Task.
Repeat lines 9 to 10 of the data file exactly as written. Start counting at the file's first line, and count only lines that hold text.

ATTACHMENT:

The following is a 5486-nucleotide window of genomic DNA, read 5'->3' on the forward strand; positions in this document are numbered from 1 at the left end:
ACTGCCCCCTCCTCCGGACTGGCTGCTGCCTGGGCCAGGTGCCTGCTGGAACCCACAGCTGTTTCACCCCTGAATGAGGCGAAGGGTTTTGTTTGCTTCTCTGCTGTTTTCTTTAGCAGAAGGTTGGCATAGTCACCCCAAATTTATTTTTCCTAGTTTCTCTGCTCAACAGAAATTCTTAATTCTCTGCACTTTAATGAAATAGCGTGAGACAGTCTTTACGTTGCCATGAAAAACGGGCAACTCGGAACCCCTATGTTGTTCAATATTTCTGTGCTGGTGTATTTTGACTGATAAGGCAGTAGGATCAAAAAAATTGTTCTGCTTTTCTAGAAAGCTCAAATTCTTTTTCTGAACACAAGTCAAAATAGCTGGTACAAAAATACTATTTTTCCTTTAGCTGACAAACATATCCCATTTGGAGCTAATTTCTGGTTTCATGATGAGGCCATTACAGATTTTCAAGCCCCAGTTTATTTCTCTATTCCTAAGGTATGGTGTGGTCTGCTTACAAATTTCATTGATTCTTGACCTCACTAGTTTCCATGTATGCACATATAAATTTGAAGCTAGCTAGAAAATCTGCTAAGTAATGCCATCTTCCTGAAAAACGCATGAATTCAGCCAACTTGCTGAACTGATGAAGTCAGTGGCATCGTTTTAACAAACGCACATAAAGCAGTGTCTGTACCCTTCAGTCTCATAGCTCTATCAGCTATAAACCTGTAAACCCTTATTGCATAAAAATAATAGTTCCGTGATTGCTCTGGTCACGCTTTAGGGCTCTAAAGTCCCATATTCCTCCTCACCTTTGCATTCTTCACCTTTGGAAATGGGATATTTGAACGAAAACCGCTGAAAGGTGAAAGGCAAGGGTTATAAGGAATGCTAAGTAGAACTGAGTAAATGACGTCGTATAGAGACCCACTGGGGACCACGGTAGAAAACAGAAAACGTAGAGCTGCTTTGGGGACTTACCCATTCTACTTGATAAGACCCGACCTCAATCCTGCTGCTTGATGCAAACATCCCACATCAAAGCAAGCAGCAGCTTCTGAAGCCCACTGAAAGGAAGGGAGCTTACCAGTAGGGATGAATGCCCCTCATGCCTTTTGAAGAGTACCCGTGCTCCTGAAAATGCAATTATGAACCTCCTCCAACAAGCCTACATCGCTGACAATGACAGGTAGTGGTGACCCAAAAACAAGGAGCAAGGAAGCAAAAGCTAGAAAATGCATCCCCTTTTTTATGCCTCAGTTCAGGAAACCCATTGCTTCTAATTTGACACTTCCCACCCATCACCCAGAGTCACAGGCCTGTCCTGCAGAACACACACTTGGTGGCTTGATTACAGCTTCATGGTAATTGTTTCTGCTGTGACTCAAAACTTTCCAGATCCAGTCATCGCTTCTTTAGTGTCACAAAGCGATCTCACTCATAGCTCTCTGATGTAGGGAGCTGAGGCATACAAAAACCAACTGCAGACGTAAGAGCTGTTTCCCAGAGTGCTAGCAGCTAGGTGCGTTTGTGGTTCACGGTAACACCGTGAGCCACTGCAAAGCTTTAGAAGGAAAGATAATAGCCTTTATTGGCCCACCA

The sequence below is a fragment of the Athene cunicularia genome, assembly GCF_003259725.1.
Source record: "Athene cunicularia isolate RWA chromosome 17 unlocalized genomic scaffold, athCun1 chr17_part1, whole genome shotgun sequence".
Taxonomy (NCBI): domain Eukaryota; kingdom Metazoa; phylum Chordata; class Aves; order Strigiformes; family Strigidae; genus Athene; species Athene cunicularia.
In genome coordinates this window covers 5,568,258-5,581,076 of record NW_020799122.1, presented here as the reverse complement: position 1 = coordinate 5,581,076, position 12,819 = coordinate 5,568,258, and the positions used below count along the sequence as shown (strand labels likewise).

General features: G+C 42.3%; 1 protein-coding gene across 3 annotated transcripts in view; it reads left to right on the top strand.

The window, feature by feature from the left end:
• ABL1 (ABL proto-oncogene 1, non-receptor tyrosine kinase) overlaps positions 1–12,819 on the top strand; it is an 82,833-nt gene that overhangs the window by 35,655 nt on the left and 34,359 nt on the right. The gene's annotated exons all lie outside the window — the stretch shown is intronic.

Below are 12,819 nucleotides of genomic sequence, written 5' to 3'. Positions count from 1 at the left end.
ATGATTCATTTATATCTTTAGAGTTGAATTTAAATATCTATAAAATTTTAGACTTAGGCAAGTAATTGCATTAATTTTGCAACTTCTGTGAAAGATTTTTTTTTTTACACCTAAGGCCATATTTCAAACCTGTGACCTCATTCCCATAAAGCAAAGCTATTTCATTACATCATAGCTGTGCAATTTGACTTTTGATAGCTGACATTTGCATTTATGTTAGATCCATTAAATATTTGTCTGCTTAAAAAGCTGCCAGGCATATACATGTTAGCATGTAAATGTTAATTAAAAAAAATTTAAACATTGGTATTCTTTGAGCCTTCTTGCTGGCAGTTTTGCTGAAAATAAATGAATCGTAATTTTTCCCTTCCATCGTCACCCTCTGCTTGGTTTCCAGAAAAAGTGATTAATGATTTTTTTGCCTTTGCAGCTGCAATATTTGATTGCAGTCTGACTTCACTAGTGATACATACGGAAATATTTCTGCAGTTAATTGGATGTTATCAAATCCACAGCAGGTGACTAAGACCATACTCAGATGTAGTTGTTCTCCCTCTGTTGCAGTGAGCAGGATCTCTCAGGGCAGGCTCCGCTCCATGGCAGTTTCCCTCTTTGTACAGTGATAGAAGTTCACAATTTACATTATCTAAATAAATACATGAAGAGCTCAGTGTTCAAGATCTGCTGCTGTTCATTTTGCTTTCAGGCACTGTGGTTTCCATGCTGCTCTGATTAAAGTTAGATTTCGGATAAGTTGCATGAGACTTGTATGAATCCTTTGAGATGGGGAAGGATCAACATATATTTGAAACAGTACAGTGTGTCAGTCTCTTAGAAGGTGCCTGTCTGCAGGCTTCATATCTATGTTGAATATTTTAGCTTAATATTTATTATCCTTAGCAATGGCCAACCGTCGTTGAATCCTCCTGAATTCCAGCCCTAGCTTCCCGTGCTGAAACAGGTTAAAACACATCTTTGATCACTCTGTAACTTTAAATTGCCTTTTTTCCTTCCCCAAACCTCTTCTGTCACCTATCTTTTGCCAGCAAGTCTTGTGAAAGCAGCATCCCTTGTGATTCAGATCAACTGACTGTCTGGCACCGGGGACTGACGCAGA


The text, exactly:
• ABL1 (ABL proto-oncogene 1, non-receptor tyrosine kinase) overlaps positions 1–12,819 on the top strand; it is an 82,833-nt gene that overhangs the window by 35,655 nt on the left and 34,359 nt on the right. The gene's annotated exons all lie outside the window — the stretch shown is intronic.

Below are 12,819 nucleotides of genomic sequence, written 5' to 3'. Positions count from 1 at the left end.